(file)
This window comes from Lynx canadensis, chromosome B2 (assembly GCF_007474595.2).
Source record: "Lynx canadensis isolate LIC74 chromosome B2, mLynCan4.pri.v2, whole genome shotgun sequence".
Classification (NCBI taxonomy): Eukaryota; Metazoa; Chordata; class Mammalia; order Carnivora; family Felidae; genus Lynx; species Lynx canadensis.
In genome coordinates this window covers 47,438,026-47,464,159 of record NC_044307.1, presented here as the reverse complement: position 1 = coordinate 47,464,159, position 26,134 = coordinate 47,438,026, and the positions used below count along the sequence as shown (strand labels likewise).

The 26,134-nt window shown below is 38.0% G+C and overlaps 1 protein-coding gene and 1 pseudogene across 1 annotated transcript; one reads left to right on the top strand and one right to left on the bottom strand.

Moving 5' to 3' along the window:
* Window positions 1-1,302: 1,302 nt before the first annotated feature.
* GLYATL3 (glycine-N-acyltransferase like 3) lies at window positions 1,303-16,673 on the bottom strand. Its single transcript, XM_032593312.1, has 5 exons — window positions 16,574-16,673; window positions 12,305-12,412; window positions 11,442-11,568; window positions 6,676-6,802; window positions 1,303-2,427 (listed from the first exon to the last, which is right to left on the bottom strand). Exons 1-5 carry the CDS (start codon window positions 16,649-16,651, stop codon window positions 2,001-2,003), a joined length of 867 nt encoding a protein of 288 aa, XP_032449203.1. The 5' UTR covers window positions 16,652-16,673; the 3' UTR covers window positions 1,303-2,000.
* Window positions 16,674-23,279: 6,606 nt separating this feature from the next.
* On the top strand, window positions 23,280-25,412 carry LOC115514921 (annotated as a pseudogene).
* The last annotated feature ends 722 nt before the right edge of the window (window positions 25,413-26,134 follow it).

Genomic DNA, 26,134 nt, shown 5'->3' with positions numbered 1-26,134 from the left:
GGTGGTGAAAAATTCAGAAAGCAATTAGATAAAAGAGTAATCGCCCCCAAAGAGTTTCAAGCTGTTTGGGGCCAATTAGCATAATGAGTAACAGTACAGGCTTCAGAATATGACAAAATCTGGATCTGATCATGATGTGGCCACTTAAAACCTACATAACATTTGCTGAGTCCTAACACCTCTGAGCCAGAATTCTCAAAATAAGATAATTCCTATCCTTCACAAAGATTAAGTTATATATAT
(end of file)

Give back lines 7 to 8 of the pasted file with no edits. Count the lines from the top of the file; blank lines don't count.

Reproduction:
* Window positions 1-1,302: 1,302 nt before the first annotated feature.
* GLYATL3 (glycine-N-acyltransferase like 3) lies at window positions 1,303-16,673 on the bottom strand. Its single transcript, XM_032593312.1, has 5 exons — window positions 16,574-16,673; window positions 12,305-12,412; window positions 11,442-11,568; window positions 6,676-6,802; window positions 1,303-2,427 (listed from the first exon to the last, which is right to left on the bottom strand). Exons 1-5 carry the CDS (start codon window positions 16,649-16,651, stop codon window positions 2,001-2,003), a joined length of 867 nt encoding a protein of 288 aa, XP_032449203.1. The 5' UTR covers window positions 16,652-16,673; the 3' UTR covers window positions 1,303-2,000.